“In patients with underlying heart failure, triclosan could have significant effects because it is so widely used,” Chiamvimonvat said. “However, without additional studies, it would be difficult for a physician to distinguish between natural disease progression and an environmental factor such as triclosan.”
Pessah questioned arguments that triclosan — introduced more than 40 years ago — is safe partly because it binds to blood proteins, making it not biologically available. Although triclosan may bind to proteins in the blood, that may not necessarily make the chemical inactive, he said, and actually may facilitate its transport to critical organs. In addition, some of the current experiments were carried out in the presence of blood proteins, and disrupted muscle activity still occurred.
Although triclosan was first developed to prevent bacterial infections in hospitals, its use has become widespread in antibacterial products used in the home. However, according to the U.S. Food and Drug Administration, other than its use in some toothpastes to prevent gingivitis, there is no evidence that triclosan provides other health benefits or that antibacterial soaps and body washes are more effective than regular soap and water. Experts also express concern about the possibility of resistant bacterial strains developing with the overuse of antibacterial products.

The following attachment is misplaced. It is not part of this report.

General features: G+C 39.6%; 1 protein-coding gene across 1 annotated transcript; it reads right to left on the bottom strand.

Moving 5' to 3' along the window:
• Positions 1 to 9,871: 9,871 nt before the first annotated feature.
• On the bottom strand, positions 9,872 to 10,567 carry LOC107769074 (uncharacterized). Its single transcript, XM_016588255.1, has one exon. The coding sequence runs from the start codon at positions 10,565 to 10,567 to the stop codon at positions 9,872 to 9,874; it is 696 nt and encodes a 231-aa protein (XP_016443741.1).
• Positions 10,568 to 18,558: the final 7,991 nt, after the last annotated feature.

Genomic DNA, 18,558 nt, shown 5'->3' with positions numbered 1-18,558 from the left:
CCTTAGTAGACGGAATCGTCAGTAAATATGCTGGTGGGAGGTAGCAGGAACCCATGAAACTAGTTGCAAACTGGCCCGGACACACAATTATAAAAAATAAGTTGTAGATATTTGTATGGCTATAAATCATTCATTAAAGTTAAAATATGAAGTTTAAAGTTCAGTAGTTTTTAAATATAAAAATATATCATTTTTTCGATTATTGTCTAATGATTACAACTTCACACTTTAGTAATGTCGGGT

Because the chemical structure of triclosan resembles other toxic chemicals that persist in the environment, the FDA and the U.S. Environmental Protection Agency are conducting new risk assessments of the chemical. Based on their study outcomes, the researchers argue that the potential health risks call for greater restrictions.
Scientists show how triclosan potently impairs muscle functions
“We have shown that triclosan potently impairs muscle functions by interfering with signaling between two proteins that are of fundamental importance to life,” says Pessah in the news release. “Regulatory agencies should definitely be reconsidering whether it should be allowed in consumer products.”
Said Hammock in the news release: “Triclosan can be useful in some instances, however it has become a ubiquitous ‘value added’ marketing factor that actually could be more harmful than helpful. At the very least, our findings call for a dramatic reduction in its use.”
A copy of the study, titled “Triclosan impairs excitation-contraction coupling and Ca2+ dynamics in striated muscle,” can be requested by e-mailing PNASNews@nas.edu.
Other authors of the study were Gennady Cherednichenko, Rui Zhang, Erika Fritsch, Wei Feng and Genaro Barrientos of the UC Davis School of Veterinary Medicine; Roger Bannister and Kurt Beam of the University of Colorado Denver-Anschutz Medical Campus; Valeriy Timofeyev and Ning Li of the UC Davis Division of Cardiovascular Medicine; and Nils Schebb of the UC Davis Department of Entomology.